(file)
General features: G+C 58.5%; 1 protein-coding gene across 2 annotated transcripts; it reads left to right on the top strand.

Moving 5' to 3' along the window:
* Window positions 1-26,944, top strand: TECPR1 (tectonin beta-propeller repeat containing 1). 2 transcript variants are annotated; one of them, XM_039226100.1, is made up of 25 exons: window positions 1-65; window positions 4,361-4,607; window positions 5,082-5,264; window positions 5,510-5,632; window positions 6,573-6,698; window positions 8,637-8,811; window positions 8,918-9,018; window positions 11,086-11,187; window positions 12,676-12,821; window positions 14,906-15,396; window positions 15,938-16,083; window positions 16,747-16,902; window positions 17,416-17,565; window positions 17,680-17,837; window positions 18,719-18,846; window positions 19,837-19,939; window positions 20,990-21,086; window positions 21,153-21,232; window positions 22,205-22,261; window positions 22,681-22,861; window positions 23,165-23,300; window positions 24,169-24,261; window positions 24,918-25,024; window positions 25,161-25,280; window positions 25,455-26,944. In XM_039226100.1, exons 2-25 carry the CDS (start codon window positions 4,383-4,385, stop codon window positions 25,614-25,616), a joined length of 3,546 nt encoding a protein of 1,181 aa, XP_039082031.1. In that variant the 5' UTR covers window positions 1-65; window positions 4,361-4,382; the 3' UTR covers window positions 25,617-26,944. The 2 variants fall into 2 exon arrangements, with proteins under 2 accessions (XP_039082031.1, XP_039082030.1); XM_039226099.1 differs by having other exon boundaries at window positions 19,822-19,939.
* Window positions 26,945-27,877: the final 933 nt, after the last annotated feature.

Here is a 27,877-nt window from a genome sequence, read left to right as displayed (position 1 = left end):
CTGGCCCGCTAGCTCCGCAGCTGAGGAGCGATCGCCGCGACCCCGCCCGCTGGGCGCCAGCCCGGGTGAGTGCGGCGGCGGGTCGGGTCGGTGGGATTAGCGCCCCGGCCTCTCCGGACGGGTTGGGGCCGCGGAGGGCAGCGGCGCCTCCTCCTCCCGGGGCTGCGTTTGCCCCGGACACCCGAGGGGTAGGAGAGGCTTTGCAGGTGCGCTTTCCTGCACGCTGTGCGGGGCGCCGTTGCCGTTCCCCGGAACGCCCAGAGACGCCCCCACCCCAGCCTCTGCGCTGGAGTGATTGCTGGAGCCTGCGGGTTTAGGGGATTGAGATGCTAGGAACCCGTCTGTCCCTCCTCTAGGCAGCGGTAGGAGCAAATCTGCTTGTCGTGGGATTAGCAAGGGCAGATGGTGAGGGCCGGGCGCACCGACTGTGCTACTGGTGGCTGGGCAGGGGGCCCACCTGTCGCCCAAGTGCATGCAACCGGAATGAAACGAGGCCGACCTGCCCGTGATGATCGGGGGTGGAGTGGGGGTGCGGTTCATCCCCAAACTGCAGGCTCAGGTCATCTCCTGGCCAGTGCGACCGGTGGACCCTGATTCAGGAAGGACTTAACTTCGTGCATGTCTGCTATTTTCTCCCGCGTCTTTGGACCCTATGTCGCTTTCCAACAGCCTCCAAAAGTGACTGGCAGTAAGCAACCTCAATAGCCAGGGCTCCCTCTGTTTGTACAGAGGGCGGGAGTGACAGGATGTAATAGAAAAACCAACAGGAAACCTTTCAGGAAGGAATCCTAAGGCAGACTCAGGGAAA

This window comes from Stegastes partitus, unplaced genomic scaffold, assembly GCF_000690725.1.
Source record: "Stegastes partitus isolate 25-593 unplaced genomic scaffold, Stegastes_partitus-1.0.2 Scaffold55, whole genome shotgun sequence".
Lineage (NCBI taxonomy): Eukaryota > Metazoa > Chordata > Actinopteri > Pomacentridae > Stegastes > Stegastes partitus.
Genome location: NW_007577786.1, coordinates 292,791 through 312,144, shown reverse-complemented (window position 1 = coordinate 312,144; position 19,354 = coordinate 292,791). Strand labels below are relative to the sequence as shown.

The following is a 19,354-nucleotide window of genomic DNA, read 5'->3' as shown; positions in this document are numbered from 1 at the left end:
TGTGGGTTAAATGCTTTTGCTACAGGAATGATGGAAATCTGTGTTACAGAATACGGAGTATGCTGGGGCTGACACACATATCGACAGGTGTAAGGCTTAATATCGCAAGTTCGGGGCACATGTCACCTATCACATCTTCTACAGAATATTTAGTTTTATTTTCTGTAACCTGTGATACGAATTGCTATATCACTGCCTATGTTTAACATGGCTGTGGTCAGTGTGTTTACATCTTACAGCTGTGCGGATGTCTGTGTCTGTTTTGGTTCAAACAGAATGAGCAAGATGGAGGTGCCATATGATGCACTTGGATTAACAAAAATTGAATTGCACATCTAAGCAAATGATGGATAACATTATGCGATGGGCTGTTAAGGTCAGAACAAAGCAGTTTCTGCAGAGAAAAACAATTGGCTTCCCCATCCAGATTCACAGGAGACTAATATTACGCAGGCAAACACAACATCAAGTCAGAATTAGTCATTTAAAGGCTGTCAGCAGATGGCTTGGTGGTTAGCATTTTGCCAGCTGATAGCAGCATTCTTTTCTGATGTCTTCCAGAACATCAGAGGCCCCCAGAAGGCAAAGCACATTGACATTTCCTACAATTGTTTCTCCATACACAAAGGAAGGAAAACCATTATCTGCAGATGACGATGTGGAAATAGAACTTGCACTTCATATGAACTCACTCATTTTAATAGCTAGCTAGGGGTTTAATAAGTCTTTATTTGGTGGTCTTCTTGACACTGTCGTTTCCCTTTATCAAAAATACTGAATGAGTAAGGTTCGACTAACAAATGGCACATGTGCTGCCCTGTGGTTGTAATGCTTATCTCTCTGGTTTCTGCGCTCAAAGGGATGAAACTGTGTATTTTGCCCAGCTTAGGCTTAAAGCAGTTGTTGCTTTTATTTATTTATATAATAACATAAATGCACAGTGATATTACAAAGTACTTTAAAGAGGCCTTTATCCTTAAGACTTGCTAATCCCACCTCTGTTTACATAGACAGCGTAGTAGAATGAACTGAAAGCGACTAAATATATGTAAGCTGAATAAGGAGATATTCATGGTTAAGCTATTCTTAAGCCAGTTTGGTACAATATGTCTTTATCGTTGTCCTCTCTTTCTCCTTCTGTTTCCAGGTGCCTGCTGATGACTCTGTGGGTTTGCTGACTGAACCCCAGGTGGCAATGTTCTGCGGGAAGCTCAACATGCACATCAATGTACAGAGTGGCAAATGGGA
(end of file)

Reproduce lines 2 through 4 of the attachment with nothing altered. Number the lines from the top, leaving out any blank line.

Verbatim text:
Moving 5' to 3' along the window:
* Window positions 1-26,944, top strand: TECPR1 (tectonin beta-propeller repeat containing 1). 2 transcript variants are annotated; one of them, XM_039226100.1, is made up of 25 exons: window positions 1-65; window positions 4,361-4,607; window positions 5,082-5,264; window positions 5,510-5,632; window positions 6,573-6,698; window positions 8,637-8,811; window positions 8,918-9,018; window positions 11,086-11,187; window positions 12,676-12,821; window positions 14,906-15,396; window positions 15,938-16,083; window positions 16,747-16,902; window positions 17,416-17,565; window positions 17,680-17,837; window positions 18,719-18,846; window positions 19,837-19,939; window positions 20,990-21,086; window positions 21,153-21,232; window positions 22,205-22,261; window positions 22,681-22,861; window positions 23,165-23,300; window positions 24,169-24,261; window positions 24,918-25,024; window positions 25,161-25,280; window positions 25,455-26,944. In XM_039226100.1, exons 2-25 carry the CDS (start codon window positions 4,383-4,385, stop codon window positions 25,614-25,616), a joined length of 3,546 nt encoding a protein of 1,181 aa, XP_039082031.1. In that variant the 5' UTR covers window positions 1-65; window positions 4,361-4,382; the 3' UTR covers window positions 25,617-26,944. The 2 variants fall into 2 exon arrangements, with proteins under 2 accessions (XP_039082031.1, XP_039082030.1); XM_039226099.1 differs by having other exon boundaries at window positions 19,822-19,939.
* Window positions 26,945-27,877: the final 933 nt, after the last annotated feature.